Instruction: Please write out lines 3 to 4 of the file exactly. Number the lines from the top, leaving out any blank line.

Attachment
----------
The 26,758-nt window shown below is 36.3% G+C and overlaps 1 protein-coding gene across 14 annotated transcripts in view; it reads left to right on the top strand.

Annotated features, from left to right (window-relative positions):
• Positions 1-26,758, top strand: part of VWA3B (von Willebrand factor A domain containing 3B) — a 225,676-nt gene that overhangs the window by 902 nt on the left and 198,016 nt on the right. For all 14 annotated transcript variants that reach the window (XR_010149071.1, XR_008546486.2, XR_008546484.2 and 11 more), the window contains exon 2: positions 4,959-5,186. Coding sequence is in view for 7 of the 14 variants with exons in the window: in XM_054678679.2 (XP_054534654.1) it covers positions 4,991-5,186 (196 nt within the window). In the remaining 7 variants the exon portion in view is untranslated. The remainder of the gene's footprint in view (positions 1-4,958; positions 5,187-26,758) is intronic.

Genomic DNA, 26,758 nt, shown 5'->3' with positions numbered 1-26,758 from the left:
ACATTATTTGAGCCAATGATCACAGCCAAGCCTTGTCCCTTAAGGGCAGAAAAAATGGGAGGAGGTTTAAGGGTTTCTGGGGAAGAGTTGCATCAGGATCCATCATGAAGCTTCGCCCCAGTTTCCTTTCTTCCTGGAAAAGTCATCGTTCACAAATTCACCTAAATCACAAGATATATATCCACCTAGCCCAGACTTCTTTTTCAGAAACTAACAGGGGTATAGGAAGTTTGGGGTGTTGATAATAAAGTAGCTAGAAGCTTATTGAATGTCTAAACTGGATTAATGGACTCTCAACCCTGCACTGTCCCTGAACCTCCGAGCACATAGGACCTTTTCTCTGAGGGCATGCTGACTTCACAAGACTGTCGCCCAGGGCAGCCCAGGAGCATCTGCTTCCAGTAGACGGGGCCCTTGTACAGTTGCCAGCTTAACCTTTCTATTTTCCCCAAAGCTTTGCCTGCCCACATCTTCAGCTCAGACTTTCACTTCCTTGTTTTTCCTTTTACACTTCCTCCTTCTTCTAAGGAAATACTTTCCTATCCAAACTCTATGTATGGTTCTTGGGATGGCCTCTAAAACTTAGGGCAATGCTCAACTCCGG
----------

• Positions 1-26,758, top strand: part of VWA3B (von Willebrand factor A domain containing 3B) — a 225,676-nt gene that overhangs the window by 902 nt on the left and 198,016 nt on the right. For all 14 annotated transcript variants that reach the window (XR_010149071.1, XR_008546486.2, XR_008546484.2 and 11 more), the window contains exon 2: positions 4,959-5,186. Coding sequence is in view for 7 of the 14 variants with exons in the window: in XM_054678679.2 (XP_054534654.1) it covers positions 4,991-5,186 (196 nt within the window). In the remaining 7 variants the exon portion in view is untranslated. The remainder of the gene's footprint in view (positions 1-4,958; positions 5,187-26,758) is intronic.

Genomic DNA, 26,758 nt, shown 5'->3' with positions numbered 1-26,758 from the left: